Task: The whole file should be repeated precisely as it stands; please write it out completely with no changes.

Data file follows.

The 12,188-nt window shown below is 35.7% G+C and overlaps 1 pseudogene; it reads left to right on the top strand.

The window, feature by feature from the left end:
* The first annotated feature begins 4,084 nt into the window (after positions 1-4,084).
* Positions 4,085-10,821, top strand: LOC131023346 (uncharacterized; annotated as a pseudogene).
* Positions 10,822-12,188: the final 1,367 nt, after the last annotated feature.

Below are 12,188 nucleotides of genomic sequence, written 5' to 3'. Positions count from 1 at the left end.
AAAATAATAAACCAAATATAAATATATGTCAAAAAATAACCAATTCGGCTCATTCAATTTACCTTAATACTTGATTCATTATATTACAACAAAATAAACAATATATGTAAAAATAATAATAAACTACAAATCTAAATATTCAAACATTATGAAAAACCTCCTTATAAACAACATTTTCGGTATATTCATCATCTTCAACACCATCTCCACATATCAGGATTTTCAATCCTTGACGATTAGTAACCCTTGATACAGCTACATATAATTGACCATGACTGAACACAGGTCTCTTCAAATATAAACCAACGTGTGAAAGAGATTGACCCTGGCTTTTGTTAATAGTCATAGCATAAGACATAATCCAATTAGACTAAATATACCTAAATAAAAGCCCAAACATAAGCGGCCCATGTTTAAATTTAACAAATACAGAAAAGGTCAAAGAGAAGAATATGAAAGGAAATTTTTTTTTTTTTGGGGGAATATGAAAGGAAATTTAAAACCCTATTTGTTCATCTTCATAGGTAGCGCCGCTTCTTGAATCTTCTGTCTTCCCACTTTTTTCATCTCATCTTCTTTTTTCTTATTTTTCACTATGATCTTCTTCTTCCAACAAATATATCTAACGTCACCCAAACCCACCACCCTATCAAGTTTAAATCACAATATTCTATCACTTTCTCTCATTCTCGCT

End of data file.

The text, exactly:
The 12,188-nt window shown below is 35.7% G+C and overlaps 1 pseudogene; it reads left to right on the top strand.

The window, feature by feature from the left end:
* The first annotated feature begins 4,084 nt into the window (after positions 1-4,084).
* Positions 4,085-10,821, top strand: LOC131023346 (uncharacterized; annotated as a pseudogene).
* Positions 10,822-12,188: the final 1,367 nt, after the last annotated feature.

Below are 12,188 nucleotides of genomic sequence, written 5' to 3'. Positions count from 1 at the left end.
AAAATAATAAACCAAATATAAATATATGTCAAAAAATAACCAATTCGGCTCATTCAATTTACCTTAATACTTGATTCATTATATTACAACAAAATAAACAATATATGTAAAAATAATAATAAACTACAAATCTAAATATTCAAACATTATGAAAAACCTCCTTATAAACAACATTTTCGGTATATTCATCATCTTCAACACCATCTCCACATATCAGGATTTTCAATCCTTGACGATTAGTAACCCTTGATACAGCTACATATAATTGACCATGACTGAACACAGGTCTCTTCAAATATAAACCAACGTGTGAAAGAGATTGACCCTGGCTTTTGTTAATAGTCATAGCATAAGACATAATCCAATTAGACTAAATATACCTAAATAAAAGCCCAAACATAAGCGGCCCATGTTTAAATTTAACAAATACAGAAAAGGTCAAAGAGAAGAATATGAAAGGAAATTTTTTTTTTTTTGGGGGAATATGAAAGGAAATTTAAAACCCTATTTGTTCATCTTCATAGGTAGCGCCGCTTCTTGAATCTTCTGTCTTCCCACTTTTTTCATCTCATCTTCTTTTTTCTTATTTTTCACTATGATCTTCTTCTTCCAACAAATATATCTAACGTCACCCAAACCCACCACCCTATCAAGTTTAAATCACAATATTCTATCACTTTCTCTCATTCTCGCT